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Consider the power series (which is the Laurent series around $z_0 = 0)$ $$\sum_{n=-\infty}^{+\infty}a_nz^{-n} \tag{1}$$ where $z \in \mathbb{C}$. It's known that the ROC (region of convergence) of $(1)$ is an annulus $r\lt|z|\lt R$ and maybe some of the boundary points. In the signal processing, we usually define the ROC as the set of points for which $(1)$ converges absolutely. I think this definition, at most misses some of the boundary points of the original ROC. For example, take $$a_n = \begin{cases}\frac{1}{n}, n\ge1 \\ 0 , n\le 0\end{cases}$$ Easily, it can be shown that the series $$\sum_{n=1}^{+\infty}\frac{z^{-n}}{n}$$ converges absolutely for $|z|\gt 1$ and converges conditionally for $z = -1$. Also it diverges for $|z|\lt1$. So the difference between two ROCs is the circle $|z|=1$. Is it possible to prove this statement in general? Or is it possible to find examples such that the absolute convergence criterion misses other points as well (in addition to the boundary)?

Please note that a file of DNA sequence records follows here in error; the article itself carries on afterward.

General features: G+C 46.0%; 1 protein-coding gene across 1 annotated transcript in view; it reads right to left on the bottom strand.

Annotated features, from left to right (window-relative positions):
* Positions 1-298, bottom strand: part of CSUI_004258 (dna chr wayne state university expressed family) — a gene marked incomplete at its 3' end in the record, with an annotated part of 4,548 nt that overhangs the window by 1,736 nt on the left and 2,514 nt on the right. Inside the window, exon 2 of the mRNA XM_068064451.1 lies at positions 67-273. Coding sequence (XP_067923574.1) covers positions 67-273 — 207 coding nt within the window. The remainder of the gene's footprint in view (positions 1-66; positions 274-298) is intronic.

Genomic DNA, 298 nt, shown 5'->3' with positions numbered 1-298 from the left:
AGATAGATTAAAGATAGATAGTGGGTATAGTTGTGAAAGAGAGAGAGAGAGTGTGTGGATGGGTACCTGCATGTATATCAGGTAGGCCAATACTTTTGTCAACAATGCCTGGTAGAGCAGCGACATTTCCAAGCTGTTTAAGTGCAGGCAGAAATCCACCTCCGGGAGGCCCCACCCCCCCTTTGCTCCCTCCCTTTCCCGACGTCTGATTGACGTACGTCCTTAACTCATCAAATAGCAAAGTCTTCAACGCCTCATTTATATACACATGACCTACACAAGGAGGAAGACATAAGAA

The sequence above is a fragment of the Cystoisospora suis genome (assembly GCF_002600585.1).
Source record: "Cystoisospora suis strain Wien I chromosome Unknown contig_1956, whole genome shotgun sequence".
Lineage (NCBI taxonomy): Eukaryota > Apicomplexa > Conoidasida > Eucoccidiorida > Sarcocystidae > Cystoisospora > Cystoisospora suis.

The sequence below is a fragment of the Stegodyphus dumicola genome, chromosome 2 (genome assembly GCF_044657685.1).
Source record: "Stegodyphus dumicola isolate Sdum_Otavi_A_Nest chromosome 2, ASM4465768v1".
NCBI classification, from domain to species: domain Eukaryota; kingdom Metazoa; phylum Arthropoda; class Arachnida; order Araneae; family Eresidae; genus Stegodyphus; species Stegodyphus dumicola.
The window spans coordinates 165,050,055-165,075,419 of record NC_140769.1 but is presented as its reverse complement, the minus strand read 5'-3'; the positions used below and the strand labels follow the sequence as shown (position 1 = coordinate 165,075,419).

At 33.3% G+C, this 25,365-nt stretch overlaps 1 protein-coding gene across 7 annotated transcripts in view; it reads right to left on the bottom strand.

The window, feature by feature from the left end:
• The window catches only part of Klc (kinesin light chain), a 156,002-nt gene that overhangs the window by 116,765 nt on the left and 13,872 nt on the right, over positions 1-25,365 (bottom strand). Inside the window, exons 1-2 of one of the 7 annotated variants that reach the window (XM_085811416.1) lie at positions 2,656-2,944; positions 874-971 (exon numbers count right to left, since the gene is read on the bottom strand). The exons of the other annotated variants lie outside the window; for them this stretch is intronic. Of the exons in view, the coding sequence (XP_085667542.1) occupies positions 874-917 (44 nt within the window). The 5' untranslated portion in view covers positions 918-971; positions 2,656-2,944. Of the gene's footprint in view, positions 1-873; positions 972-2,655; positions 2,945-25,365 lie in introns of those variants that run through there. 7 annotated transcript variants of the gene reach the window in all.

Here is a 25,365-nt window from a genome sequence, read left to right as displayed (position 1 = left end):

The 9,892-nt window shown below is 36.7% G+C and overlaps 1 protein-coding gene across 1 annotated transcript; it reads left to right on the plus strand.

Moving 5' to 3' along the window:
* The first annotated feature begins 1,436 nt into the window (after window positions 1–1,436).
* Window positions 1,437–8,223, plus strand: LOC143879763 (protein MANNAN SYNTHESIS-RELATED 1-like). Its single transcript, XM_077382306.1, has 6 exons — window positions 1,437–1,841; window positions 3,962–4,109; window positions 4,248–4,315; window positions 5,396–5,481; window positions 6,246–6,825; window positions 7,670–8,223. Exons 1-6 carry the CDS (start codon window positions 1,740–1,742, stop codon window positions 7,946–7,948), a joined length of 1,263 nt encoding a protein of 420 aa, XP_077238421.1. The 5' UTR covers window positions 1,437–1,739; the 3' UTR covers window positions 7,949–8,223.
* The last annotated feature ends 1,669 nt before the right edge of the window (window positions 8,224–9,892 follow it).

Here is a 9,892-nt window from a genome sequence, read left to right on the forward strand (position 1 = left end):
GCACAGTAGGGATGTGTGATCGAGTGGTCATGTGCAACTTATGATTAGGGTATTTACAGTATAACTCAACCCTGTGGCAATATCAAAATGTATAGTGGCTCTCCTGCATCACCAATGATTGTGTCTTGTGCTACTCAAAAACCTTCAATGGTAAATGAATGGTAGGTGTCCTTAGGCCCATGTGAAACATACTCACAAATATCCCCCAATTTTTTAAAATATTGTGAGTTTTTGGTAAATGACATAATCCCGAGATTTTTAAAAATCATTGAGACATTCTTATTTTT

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It is not possible. The series will always converge absolutely in the interior of the annulus and diverge outside. Only on the boundary you can have a more complex behavior. Such is the nature of power series. Check any Complex Analysis book for the proof.

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    $\begingroup$ Indeed, this follows from the analogous statement for power series, since the Laurent series is the sum of a power series in $z$ and a power series in $z^{-1}$. $\endgroup$ Oct 10, 2021 at 18:29
  • $\begingroup$ Convergence is also uniform in any compact subset of the annulus of convergence. $\endgroup$
    – GReyes
    Oct 10, 2021 at 18:50
  • $\begingroup$ Thanks. So the difference between ROCs (if there is any) should be the boundary points, right? $\endgroup$
    – S.H.W
    Oct 10, 2021 at 20:45
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    $\begingroup$ Right. Those are the only points where convergence depends on more subtle properties of your specific series. $\endgroup$
    – GReyes
    Oct 10, 2021 at 22:31

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